In the era of #BlackLivesMatter, anti-Black state violence is a primary focus. From police brutality to the Flint Water Crisis, organizers within the Movement for Black Lives draw important connections between various sites of racial injustice as experienced by people of African descent in the United States. One of the many sites where anti-Black violence and victimization occurs is in our classrooms. This article explores the classroom as a site of racial–gender terror for Black girls. The classroom is far too often an anti-Black girl space.
In this article, I examine the role of Black Twitter as a “digital counterpublic” that enables critical pedagogy, political organizing, and both symbolic and material forms of resistance to anti-Black state violence within the United States.
This article explores activism, education, and the #BlackLivesMatter movement. Using critical race theory (CRT), I analyze what this emergence of primarily youth-led activism means in the context of decades of neoliberal education reform.
Do Black Lives Matter? Selected and edited by the award winning American playwright Reginald Edmund, who produced Black Lives, Black Words across the US, which premiered in Chicago, July 2015. The international project has explored the black diaspora's experiences in some of the largest multicultural cities in the world, Chicago, Minneapolis, Cleveland, Toronto and London. Over sixty Black writers from the UK, USA, and Canada have each written a short play to address Black issues today.
For the Crunk Feminist Collective, their academic day jobs were lacking in conversations they actually wanted relevant, real conversations about how race and gender politics intersect with pop culture and current events. To address this void, they started a blog. Now with an annual readership of nearly one million, their posts foster dialogue about activist methods, intersectionality, and sisterhood.
Amid a broader push for female candidates at every governmental level, the Democratic Attorneys General Association has launched an initiative to elect more women to an underestimated position: state attorney general.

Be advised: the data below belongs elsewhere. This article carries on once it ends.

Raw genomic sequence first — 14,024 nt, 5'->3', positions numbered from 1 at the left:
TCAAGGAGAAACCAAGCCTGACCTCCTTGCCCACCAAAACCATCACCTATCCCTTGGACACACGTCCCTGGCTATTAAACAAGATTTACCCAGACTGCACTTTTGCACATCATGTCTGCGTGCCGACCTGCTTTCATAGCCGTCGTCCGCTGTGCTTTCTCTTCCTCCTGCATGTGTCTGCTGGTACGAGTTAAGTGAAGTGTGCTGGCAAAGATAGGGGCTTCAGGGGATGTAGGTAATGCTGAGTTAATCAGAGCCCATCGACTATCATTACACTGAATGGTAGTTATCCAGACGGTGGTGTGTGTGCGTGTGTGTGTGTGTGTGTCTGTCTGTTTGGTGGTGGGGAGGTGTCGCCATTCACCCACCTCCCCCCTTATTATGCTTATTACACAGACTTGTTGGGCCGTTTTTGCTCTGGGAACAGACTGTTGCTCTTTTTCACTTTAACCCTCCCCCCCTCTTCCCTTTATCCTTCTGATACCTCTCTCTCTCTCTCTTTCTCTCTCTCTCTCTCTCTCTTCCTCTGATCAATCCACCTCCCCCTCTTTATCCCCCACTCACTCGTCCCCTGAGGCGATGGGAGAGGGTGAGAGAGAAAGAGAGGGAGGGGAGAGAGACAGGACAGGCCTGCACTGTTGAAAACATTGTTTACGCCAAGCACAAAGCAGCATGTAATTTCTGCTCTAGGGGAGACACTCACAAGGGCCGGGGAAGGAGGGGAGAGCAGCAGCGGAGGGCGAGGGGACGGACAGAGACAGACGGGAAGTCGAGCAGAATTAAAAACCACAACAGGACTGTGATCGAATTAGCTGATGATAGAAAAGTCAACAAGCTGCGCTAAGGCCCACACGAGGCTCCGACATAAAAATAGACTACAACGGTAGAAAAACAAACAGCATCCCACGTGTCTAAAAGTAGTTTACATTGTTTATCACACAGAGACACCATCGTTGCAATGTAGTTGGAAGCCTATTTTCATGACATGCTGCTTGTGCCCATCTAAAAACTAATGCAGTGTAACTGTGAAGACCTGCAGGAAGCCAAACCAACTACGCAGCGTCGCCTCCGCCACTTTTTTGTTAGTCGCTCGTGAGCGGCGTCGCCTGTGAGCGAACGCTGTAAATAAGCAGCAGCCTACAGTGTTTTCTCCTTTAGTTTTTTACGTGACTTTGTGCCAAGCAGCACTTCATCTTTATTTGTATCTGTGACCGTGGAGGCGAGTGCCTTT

When Time magazine recognized the #MeToo movement as its Person of the Year, it solidified just how much of a cultural moment we are in when dealing with sexual harassment and assault allegations against powerful men.
Women involved in the most recent wave of the #MeToo movement have rightly received praise for breaking long-held silences about harassment in the workplace. The movement, however, has also rightly received criticism for both initially ignoring the role that a woman of color played in founding the movement ten years earlier and in failing to recognize the unique forms of harassment and the heightened vulnerability to harassment that women of color frequently face in the workplace.
The cultural identity and tribal connectedness of American Indians are commonly believed to have been negatively affected by the urbanization process in which American Indians have been involved during the past half century.
This article concerns itself with the phenomenon of the cultural defence as it exhibits itself in the US juridical context. Recent socio-legal discussions about this phenomenon reveal three prevalent positions: the illegality of cultural defence on constitutional grounds, the necessity of cultural defence as a matter of discretionary justice, and the intermediary position of working cultural defence into a legal doctrine.
An incisive look at American Indian and Euro-American relations from the 16th century to the present, this book focuses on how such relations have shaped the Native American political identity and tactics in the ongoing struggle for power.
Loyalty to the community is the highest value in Native American cultures, argues Jace Weaver. In That the People Might Live, he explores a wide range of Native American literature from 1768 to the present, taking this sense of community as both a starting point and a lens.